The sale and breakup of a flagship technology company is a reoccurring theme in Canadian business. But this time is different. If BlackBerry Ltd. goes, there is no ready replacement. That’s a telling switch from the situation Canada faced with the sale of Newbridge Networks in 2000 and the demise of Nortel Networks in 2009.
More than a decade of declining business investment in research and development has left Canada without an obvious BlackBerry successor. Despite bright spots in Waterloo, Ont., and Ottawa, the country’s performance on most of the important benchmarks of innovation has been deteriorating for years.
Blame business. Governments have kept up their end of the bargain by bolstering research funding for firms and universities – to the point that Canada now ranks first among the Group of Seven industrial countries in higher education research. And the number of Canadian science and engineering PhDs has soared in recent years.
Yet, R&D performed at the corporate level keeps slipping. From 1.14 per cent of gross domestic product in 2006, private sector spending on R&D declined to 0.89 per cent in 2011. By that measure, Canada fell to 25th from 18th place among the 41 countries measured by the Organization for Economic Co-operation Development.
The result is an innovation bottleneck. An abundance of science is generated in university labs and startup firms but most of it never finds its way into commercial applications. Risk-averse banks and too many businesses of the bird-in-the-hand variety remain the weak links in Canada’s innovation system.
“We punch above our weight in idea generation,” observes Michael Bloom, who leads the Conference Board of Canada’s Centre for Business Innovation. “But the further you move towards commercialization, the weaker we get as a country.”
If Blackberry is sold – as seems likely after the board announced a strategic review and hired investment bankers – it will most likely be carved into pieces. That stands to make Canada’s innovation situation worse. The company, which benefited from government grants and loans in its early days, has given back by nurturing the countless startups for which BlackBerry is a customer or mentor. Nortel played a similar role in its day. The loss of an anchor can compromise an entire ecosystem of innovation, making it even harder for startups to make the leap to commercialization.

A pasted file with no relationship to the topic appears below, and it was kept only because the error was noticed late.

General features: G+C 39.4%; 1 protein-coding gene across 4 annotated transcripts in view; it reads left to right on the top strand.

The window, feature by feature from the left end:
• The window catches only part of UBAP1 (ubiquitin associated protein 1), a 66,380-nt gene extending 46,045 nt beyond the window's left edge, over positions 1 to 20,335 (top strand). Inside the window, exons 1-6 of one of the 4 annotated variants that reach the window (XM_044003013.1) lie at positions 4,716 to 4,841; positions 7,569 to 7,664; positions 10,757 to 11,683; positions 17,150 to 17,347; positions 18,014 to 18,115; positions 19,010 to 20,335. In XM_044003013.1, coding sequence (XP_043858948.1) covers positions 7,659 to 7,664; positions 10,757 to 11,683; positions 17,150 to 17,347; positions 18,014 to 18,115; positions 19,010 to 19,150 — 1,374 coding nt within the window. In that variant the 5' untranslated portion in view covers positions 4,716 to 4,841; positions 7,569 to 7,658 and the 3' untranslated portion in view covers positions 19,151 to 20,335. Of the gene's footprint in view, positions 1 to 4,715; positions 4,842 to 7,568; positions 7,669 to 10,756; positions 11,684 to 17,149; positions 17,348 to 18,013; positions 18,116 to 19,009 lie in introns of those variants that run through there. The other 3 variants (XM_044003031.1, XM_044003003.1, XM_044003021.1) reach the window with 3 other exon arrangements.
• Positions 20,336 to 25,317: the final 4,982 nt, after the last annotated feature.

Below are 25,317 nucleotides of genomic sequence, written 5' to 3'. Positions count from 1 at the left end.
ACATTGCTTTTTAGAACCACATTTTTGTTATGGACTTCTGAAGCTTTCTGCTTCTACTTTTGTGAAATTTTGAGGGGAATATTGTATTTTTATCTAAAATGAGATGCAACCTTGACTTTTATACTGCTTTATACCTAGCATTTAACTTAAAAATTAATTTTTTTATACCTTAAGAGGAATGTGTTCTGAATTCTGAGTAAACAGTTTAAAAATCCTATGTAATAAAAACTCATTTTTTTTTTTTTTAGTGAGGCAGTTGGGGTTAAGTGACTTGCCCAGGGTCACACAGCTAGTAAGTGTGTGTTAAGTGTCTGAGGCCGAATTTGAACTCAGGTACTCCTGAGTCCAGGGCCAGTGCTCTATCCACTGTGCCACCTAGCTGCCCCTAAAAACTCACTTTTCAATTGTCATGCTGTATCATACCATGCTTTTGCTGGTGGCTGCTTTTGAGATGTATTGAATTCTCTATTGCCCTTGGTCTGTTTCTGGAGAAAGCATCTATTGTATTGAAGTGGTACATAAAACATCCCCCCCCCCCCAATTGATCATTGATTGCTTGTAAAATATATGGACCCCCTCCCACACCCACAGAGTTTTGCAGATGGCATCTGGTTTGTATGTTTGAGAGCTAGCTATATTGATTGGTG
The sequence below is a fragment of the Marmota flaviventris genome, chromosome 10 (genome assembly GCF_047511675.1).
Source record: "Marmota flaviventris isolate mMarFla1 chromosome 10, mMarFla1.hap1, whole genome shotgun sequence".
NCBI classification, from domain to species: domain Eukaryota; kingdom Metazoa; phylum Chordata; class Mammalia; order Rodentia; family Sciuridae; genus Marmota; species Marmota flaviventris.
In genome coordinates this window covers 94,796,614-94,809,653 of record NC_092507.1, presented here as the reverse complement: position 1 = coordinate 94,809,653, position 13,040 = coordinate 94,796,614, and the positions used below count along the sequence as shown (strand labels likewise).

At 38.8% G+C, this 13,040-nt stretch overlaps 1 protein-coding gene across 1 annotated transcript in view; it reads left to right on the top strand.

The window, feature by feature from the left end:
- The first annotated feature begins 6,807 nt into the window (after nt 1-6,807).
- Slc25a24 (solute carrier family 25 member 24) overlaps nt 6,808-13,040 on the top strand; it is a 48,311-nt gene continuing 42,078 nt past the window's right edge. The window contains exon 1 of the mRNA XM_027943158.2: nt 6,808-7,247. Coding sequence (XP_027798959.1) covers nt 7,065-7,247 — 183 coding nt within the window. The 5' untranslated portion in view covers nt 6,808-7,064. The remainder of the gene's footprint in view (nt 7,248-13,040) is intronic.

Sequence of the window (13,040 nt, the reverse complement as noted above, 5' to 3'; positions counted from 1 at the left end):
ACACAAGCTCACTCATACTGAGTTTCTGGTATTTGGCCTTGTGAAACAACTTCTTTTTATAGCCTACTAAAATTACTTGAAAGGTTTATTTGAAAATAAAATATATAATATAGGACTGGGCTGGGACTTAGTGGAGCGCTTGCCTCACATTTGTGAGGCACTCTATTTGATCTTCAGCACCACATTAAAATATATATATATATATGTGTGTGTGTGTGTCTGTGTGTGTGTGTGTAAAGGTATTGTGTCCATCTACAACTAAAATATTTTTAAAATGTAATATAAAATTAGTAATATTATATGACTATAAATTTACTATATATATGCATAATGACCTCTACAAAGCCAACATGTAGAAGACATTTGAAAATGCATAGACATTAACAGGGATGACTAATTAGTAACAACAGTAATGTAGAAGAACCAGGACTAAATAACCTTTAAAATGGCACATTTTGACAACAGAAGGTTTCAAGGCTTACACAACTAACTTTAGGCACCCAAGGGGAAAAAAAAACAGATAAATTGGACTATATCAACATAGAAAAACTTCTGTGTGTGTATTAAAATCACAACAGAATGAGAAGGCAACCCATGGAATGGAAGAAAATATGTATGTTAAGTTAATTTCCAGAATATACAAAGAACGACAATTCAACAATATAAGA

Ironically, Mike Lazaridis, the creator of the BlackBerry and the company’s long-time co-CEO, opposed the dismantling of Nortel – “chopped up and sold off like so much cordwood,” in his words – telling a parliamentary committee in 2009 that “the most important research programs are performed in close proximity to the headquarters of global leaders.”
“We can’t lose all of those [flagship] companies,” Mr. Bloom insists. “It’s crucial that we have successful enterprises and that they grow. One of the big issues is having the management capacity to keep the innovation going.”
The next BlackBerry need not be a tech firm. Innovation can be driven by any sector, even the old-economy resource extraction business of the oil sands. But tech firms remain by far the most R&D-intensive players in any economy.
Hence, the tech sector is a key barometer of a country’s innovation strength. And innovation matters because it has a profound influence on our living standards – it is “the key long-run driver of productivity and income growth,” the OECD says.
Somehow, Canadian business didn’t get the memo. At its peak in 2000, Nortel, the now-defunct Canadian telecommunications equipment maker, spent $6-billion on research, a sum that dropped to $1.67-billion in 2008, just before its bankruptcy. Even then, Nortel remained Canada’s R&D leader.
Luckily for Canada, BlackBerry hit its stride before Nortel collapsed. Almost by default, the Waterloo-based firm became Canada’s biggest R&D spender. But even with outlays of $1.54-billion in 2011 – some of which was spent developing its line of BlackBerry 10 phones – its expenditures on R&D were barely a quarter the amount Nortel was spending a decade earlier.
Indeed, overall R&D funding by Canadian firms has fallen in both real and nominal terms in recent years. Canadian companies allocated $14.1-billion for research in 2012, down from $14.9-billion in 2006. Though the recession may partly explain the drop, R&D spending does not appear to have picked up with the recovery.
This is not where Canada needs to be in a world in which knowledge-based capital is increasingly supplanting physical capital and labour as the main driver of productivity growth, competitiveness and standards of living.